vedananam khaya bhikkhu, nicchatonicchato parinibbuto'ti.6

-A follower of the Buddha, with concentration, awareness, and constant thorough understanding of impermanence, knows with wisdom, sensations, their arising, their cessation and the path leading to their end. A meditator who has reached the end (has experienced the entire range) of sensations (and has gone beyond) is freed from craving, fully liberated.

The Buddha further says that the purpose of the practice of the ariyo atthangiko maggoariyo atthangiko maggo (the Noble Eightfold Pathnoble eightfold path), is to understand vedana and reach the state of vedana-nirodhavedana-nirodha (cessation of sensationscessation of sensations):

Tisso ima, bhikkhave, vedana. Katama tisso? Sukha vedana, dukkha vedana, adukkamasukha vedana. Ima kho, bhikkhave, tisso vedana. Imasam kho, bhikkhave, tissannam vedananam abhinnaya parinnaya parikkhayaya pahanaya... ayam ariyo atthangiko maggo bhavetabbo'ti.7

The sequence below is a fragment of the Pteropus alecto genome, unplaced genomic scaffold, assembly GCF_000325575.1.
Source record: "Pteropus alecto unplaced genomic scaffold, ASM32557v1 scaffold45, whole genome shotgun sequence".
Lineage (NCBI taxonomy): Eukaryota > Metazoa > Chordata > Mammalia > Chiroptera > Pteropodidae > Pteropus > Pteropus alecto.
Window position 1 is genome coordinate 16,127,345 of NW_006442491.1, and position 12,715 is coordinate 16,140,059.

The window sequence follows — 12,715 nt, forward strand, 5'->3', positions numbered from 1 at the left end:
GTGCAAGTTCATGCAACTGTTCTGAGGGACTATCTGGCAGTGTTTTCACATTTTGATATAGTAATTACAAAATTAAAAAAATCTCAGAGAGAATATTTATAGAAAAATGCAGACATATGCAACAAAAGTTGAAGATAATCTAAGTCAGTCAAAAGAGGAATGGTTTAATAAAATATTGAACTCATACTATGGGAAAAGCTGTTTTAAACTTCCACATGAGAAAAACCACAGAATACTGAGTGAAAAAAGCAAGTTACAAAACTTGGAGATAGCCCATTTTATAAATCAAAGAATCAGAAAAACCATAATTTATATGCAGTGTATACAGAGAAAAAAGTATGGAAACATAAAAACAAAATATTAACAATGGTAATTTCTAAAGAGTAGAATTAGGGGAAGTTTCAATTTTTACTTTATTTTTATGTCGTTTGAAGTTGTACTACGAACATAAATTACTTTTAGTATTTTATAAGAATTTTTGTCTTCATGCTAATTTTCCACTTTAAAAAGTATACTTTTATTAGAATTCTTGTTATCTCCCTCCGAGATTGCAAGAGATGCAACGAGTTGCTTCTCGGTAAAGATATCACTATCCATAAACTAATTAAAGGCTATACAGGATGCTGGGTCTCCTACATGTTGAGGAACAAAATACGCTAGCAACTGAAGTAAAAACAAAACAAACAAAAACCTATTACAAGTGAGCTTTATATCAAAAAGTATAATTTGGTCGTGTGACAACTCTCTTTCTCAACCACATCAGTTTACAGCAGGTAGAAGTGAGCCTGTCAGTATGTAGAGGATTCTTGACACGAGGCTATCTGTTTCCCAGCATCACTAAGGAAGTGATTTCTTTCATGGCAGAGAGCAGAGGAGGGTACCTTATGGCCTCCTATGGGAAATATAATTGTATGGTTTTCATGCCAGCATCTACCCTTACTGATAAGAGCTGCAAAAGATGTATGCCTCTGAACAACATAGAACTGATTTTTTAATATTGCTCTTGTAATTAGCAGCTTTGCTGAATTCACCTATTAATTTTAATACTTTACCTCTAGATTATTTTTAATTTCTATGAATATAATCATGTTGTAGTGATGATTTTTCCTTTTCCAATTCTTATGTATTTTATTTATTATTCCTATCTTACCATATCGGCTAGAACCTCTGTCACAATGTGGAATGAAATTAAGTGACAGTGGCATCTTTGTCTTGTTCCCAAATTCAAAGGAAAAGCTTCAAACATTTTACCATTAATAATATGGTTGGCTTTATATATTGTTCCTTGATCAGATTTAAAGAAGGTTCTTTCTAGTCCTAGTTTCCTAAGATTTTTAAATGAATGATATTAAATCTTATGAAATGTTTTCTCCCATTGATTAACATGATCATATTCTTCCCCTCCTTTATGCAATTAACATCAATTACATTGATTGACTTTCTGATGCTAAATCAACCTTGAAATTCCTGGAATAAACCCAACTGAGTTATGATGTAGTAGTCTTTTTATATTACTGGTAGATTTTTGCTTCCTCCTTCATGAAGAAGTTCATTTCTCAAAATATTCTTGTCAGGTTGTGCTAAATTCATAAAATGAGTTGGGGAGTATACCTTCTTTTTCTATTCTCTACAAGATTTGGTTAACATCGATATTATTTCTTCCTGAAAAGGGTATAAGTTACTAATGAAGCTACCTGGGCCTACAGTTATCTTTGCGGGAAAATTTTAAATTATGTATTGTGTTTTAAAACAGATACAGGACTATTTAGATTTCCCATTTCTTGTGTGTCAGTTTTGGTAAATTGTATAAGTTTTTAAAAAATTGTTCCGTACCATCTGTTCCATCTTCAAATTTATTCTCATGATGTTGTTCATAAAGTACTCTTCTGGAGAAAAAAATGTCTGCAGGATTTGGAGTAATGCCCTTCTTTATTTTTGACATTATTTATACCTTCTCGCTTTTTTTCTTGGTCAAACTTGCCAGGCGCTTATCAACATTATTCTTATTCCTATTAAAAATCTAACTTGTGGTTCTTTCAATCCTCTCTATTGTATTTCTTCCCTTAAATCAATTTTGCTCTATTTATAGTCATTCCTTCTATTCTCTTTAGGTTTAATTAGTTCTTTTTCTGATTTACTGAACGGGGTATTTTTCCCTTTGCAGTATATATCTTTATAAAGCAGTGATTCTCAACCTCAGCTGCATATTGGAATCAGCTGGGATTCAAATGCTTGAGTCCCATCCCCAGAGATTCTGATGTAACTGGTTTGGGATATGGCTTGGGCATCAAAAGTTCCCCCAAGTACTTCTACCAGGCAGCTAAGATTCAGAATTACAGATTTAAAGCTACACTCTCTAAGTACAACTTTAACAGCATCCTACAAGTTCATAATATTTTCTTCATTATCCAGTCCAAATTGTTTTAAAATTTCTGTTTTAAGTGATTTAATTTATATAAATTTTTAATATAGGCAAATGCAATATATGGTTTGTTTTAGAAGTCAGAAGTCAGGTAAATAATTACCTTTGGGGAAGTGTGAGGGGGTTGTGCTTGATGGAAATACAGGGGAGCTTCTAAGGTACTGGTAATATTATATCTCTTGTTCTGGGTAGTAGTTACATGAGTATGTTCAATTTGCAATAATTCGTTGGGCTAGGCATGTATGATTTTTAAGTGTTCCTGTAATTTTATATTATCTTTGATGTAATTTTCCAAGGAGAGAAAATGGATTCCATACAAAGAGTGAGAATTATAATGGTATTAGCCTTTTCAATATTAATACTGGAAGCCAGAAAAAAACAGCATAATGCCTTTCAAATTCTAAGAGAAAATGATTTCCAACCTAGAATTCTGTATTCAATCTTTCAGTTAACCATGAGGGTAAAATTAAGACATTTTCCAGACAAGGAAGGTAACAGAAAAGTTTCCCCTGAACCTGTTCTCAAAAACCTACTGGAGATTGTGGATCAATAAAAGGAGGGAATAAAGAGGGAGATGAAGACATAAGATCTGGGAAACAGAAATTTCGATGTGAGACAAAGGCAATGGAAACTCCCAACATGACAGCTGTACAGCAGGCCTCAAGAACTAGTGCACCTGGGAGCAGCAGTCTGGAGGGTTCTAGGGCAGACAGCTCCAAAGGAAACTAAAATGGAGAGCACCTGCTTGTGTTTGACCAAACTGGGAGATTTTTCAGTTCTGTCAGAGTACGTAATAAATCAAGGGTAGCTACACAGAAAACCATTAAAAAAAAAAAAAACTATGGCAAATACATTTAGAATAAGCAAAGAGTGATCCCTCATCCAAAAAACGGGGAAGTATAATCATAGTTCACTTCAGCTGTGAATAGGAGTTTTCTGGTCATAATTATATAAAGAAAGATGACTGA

-There are these three types of bodily sensations. What are the three? Pleasant sensations, unpleasant sensations, and neutral sensations. Meditators, the Noble Eightfold Path should be practised for the complete knowledge, the full realisation, the gradual eradication and the abandonment of these three bodily sensations.

Sensations (vedana) are the tools by which we can practise the Four Noble Truths and the Noble Eightfold Path; and by realising the characteristic of anicca-bodhaanicca-bodha (impermanence), we free ourselves from the bonds of avijja and tanha and penetrate to the ultimate truth: nibbananibbana, freedom from suffering, a state which is beyond the field of vedana, beyond the field of nama-rupa (mind and matter).

Notes: (All references VRI edition)

1. Anguttara Nikaya 1.3.62
2. Majjhima Nikaya 3.299
3. Suttanipata 746
4. Ibid. 383
5. Loc. Cit 743 - 744
6. Samyutta Nikaya 2.4.249
7. Ibid. 2.4.250